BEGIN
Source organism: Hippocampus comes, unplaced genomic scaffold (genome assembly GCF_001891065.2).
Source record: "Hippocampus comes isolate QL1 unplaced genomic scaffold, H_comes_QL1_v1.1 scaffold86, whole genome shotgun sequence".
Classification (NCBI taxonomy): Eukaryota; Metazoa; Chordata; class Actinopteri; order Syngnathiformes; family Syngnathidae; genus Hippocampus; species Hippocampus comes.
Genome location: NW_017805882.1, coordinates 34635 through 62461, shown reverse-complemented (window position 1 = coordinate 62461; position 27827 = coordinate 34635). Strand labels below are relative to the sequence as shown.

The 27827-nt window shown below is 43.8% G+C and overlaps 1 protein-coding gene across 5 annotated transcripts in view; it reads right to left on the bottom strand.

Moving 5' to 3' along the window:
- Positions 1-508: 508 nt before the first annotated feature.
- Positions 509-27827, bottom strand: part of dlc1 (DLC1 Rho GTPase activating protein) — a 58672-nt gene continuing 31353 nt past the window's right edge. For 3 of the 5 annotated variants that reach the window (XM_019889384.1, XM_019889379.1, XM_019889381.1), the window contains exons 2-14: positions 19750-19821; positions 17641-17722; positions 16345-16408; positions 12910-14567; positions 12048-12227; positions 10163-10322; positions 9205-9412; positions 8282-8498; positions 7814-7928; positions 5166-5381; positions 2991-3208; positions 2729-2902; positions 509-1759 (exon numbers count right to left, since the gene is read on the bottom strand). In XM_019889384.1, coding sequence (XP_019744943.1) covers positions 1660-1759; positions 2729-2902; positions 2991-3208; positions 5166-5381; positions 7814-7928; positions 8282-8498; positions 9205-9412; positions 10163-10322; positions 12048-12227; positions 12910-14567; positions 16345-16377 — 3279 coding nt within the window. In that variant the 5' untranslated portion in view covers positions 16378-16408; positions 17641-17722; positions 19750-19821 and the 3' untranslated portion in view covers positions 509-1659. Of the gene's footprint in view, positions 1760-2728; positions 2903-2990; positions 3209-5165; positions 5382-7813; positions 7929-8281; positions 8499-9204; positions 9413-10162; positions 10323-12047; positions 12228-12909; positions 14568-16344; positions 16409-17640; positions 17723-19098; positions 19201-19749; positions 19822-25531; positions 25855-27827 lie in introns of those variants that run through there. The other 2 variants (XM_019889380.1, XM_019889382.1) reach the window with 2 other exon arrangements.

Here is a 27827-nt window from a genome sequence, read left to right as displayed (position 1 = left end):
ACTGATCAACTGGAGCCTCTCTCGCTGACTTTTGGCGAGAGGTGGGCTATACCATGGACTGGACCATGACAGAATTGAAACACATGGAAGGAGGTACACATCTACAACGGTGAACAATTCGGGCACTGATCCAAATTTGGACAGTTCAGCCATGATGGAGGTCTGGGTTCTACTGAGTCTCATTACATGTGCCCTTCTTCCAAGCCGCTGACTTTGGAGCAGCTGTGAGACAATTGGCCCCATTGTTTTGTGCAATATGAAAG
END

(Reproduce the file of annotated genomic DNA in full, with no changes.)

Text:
Source organism: Hippocampus comes, unplaced genomic scaffold (genome assembly GCF_001891065.2).
Source record: "Hippocampus comes isolate QL1 unplaced genomic scaffold, H_comes_QL1_v1.1 scaffold86, whole genome shotgun sequence".
Classification (NCBI taxonomy): Eukaryota; Metazoa; Chordata; class Actinopteri; order Syngnathiformes; family Syngnathidae; genus Hippocampus; species Hippocampus comes.
Genome location: NW_017805882.1, coordinates 34635 through 62461, shown reverse-complemented (window position 1 = coordinate 62461; position 27827 = coordinate 34635). Strand labels below are relative to the sequence as shown.

The 27827-nt window shown below is 43.8% G+C and overlaps 1 protein-coding gene across 5 annotated transcripts in view; it reads right to left on the bottom strand.

Moving 5' to 3' along the window:
- Positions 1-508: 508 nt before the first annotated feature.
- Positions 509-27827, bottom strand: part of dlc1 (DLC1 Rho GTPase activating protein) — a 58672-nt gene continuing 31353 nt past the window's right edge. For 3 of the 5 annotated variants that reach the window (XM_019889384.1, XM_019889379.1, XM_019889381.1), the window contains exons 2-14: positions 19750-19821; positions 17641-17722; positions 16345-16408; positions 12910-14567; positions 12048-12227; positions 10163-10322; positions 9205-9412; positions 8282-8498; positions 7814-7928; positions 5166-5381; positions 2991-3208; positions 2729-2902; positions 509-1759 (exon numbers count right to left, since the gene is read on the bottom strand). In XM_019889384.1, coding sequence (XP_019744943.1) covers positions 1660-1759; positions 2729-2902; positions 2991-3208; positions 5166-5381; positions 7814-7928; positions 8282-8498; positions 9205-9412; positions 10163-10322; positions 12048-12227; positions 12910-14567; positions 16345-16377 — 3279 coding nt within the window. In that variant the 5' untranslated portion in view covers positions 16378-16408; positions 17641-17722; positions 19750-19821 and the 3' untranslated portion in view covers positions 509-1659. Of the gene's footprint in view, positions 1760-2728; positions 2903-2990; positions 3209-5165; positions 5382-7813; positions 7929-8281; positions 8499-9204; positions 9413-10162; positions 10323-12047; positions 12228-12909; positions 14568-16344; positions 16409-17640; positions 17723-19098; positions 19201-19749; positions 19822-25531; positions 25855-27827 lie in introns of those variants that run through there. The other 2 variants (XM_019889380.1, XM_019889382.1) reach the window with 2 other exon arrangements.

Here is a 27827-nt window from a genome sequence, read left to right as displayed (position 1 = left end):
ACTGATCAACTGGAGCCTCTCTCGCTGACTTTTGGCGAGAGGTGGGCTATACCATGGACTGGACCATGACAGAATTGAAACACATGGAAGGAGGTACACATCTACAACGGTGAACAATTCGGGCACTGATCCAAATTTGGACAGTTCAGCCATGATGGAGGTCTGGGTTCTACTGAGTCTCATTACATGTGCCCTTCTTCCAAGCCGCTGACTTTGGAGCAGCTGTGAGACAATTGGCCCCATTGTTTTGTGCAATATGAAAG